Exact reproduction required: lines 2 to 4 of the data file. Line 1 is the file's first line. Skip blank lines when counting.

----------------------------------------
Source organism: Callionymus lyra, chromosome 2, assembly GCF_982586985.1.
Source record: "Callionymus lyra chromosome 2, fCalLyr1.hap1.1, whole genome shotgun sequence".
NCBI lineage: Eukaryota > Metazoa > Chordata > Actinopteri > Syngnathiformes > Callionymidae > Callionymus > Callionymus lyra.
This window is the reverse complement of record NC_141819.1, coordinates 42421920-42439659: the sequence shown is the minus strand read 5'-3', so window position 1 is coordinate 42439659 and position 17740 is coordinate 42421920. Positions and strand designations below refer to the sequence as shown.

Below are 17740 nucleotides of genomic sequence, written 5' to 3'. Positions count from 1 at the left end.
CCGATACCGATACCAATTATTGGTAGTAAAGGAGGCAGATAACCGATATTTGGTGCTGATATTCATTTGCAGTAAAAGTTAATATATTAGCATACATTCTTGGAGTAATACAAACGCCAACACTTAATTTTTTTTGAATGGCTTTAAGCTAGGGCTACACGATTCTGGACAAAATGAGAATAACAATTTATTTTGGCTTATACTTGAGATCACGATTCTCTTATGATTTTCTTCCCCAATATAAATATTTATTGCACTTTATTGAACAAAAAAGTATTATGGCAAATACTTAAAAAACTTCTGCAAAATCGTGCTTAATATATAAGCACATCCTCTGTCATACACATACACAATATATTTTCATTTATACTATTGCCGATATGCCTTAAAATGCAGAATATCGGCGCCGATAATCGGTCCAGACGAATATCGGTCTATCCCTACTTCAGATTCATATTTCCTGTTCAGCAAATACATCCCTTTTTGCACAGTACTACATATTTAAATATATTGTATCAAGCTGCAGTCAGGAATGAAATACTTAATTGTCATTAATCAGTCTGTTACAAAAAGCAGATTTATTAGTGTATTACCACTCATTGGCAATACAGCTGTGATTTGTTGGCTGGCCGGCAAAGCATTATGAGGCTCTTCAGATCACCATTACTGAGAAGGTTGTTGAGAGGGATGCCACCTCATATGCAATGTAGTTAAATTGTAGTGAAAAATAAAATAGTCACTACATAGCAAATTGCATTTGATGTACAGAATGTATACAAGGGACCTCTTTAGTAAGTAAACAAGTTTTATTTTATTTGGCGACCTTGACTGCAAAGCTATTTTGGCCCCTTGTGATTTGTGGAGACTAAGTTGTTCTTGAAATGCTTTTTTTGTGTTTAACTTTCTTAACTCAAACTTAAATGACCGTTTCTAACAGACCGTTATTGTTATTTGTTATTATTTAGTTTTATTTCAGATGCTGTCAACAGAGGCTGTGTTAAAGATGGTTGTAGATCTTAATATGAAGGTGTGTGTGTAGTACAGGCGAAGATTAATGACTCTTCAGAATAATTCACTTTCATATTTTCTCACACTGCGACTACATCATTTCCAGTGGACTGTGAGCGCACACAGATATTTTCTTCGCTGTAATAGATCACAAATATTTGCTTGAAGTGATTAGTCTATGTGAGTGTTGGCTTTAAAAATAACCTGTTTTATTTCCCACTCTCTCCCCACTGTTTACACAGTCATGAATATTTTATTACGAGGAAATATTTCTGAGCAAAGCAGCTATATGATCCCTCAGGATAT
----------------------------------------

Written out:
Source record: "Callionymus lyra chromosome 2, fCalLyr1.hap1.1, whole genome shotgun sequence".
NCBI lineage: Eukaryota > Metazoa > Chordata > Actinopteri > Syngnathiformes > Callionymidae > Callionymus > Callionymus lyra.
This window is the reverse complement of record NC_141819.1, coordinates 42421920-42439659: the sequence shown is the minus strand read 5'-3', so window position 1 is coordinate 42439659 and position 17740 is coordinate 42421920. Positions and strand designations below refer to the sequence as shown.